A Comparison of Deep Saliency Map Generators on Multispectral Data in Object Detection

26 Aug 2021  ·  Jens Bayer, David Münch, Michael Arens ·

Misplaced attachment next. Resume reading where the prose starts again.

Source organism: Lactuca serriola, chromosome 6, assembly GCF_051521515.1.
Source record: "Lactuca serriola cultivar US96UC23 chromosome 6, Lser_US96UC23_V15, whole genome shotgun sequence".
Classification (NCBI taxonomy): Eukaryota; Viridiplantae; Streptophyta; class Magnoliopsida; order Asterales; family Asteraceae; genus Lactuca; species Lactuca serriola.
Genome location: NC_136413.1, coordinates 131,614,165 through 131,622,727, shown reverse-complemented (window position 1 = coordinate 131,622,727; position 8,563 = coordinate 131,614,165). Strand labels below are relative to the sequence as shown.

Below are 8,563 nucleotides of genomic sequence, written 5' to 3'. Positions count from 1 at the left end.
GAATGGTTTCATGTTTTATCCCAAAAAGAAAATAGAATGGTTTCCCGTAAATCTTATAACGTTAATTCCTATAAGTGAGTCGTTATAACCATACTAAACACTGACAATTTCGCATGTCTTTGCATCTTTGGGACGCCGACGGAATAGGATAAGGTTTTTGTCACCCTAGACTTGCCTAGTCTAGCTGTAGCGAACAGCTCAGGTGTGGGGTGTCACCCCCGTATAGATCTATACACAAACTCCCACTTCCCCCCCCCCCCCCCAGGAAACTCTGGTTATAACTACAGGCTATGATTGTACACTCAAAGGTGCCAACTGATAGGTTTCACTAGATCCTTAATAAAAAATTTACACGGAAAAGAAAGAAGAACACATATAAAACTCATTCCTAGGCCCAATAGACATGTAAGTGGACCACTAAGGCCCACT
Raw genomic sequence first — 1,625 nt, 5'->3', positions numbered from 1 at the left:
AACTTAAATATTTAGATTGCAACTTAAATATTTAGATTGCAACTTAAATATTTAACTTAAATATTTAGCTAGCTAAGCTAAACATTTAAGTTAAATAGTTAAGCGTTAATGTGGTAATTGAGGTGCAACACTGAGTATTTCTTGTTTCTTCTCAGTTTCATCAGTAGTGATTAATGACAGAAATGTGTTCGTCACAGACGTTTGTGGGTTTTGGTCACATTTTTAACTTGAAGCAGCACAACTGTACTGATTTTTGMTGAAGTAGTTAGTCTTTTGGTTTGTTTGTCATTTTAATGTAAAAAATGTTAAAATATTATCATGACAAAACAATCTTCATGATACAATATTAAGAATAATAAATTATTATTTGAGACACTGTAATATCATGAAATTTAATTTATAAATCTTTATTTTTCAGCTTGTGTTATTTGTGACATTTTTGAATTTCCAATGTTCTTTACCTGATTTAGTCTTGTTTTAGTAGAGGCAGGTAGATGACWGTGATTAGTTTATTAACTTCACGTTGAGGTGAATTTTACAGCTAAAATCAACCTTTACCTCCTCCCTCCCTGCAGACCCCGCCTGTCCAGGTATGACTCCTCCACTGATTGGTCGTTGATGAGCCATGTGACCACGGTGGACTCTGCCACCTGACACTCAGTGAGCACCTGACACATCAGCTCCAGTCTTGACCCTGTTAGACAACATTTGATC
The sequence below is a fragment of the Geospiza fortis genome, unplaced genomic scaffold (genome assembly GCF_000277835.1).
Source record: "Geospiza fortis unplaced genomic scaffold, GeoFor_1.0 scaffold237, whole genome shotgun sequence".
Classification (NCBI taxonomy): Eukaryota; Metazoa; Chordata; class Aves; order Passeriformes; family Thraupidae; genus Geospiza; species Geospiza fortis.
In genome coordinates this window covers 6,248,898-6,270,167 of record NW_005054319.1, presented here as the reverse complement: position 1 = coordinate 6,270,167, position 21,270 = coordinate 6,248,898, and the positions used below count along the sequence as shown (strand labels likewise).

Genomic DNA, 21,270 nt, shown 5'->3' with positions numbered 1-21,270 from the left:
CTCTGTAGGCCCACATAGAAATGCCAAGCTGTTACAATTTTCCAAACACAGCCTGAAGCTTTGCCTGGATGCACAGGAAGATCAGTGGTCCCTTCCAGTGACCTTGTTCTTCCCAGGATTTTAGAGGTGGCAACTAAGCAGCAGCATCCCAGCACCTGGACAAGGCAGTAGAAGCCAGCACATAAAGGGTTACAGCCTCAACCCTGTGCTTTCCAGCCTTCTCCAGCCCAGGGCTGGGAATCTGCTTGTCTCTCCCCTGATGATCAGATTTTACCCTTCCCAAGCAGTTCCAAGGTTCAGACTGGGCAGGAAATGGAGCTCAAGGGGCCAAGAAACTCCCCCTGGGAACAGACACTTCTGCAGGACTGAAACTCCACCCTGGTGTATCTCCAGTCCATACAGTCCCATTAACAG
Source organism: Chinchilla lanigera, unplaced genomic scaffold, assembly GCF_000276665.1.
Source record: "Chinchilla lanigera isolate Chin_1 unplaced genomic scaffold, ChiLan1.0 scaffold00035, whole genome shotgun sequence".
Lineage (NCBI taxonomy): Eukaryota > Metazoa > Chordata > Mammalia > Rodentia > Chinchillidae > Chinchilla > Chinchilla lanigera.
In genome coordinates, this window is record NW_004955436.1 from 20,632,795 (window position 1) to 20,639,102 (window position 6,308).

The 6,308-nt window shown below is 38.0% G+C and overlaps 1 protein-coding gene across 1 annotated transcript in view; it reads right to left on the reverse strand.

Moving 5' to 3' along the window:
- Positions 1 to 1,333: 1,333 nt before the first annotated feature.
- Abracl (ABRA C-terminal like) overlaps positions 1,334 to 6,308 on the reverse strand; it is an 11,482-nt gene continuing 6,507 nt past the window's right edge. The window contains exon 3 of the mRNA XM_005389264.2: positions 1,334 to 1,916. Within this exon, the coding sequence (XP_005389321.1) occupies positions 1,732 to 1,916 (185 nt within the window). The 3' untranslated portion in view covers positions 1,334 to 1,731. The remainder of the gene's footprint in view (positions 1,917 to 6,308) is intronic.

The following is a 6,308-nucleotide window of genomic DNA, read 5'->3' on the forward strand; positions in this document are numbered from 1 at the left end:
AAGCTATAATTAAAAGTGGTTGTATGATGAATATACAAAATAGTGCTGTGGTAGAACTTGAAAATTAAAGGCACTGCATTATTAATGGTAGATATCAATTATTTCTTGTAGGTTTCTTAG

Deep neural networks, especially convolutional deep neural networks, are state-of-the-art methods to classify, segment or even generate images, movies, or sounds. However, these methods lack of a good semantic understanding of what happens internally. The question, why a COVID-19 detector has classified a stack of lung-ct images as positive, is sometimes more interesting than the overall specificity and sensitivity. Especially when human domain expert knowledge disagrees with the given output. This way, human domain experts could also be advised to reconsider their choice, regarding the information pointed out by the system. In addition, the deep learning model can be controlled, and a present dataset bias can be found. Currently, most explainable AI methods in the computer vision domain are purely used on image classification, where the images are ordinary images in the visible spectrum. As a result, there is no comparison on how the methods behave with multimodal image data, as well as most methods have not been investigated on how they behave when used for object detection. This work tries to close the gaps. Firstly, investigating three saliency map generator methods on how their maps differ across the different spectra. This is achieved via accurate and systematic training. Secondly, we examine how they behave when used for object detection. As a practical problem, we chose object detection in the infrared and visual spectrum for autonomous driving. The dataset used in this work is the Multispectral Object Detection Dataset, where each scene is available in the FIR, MIR and NIR as well as visual spectrum. The results show that there are differences between the infrared and visual activation maps. Further, an advanced training with both, the infrared and visual data not only improves the network's output, it also leads to more focused spots in the saliency maps.

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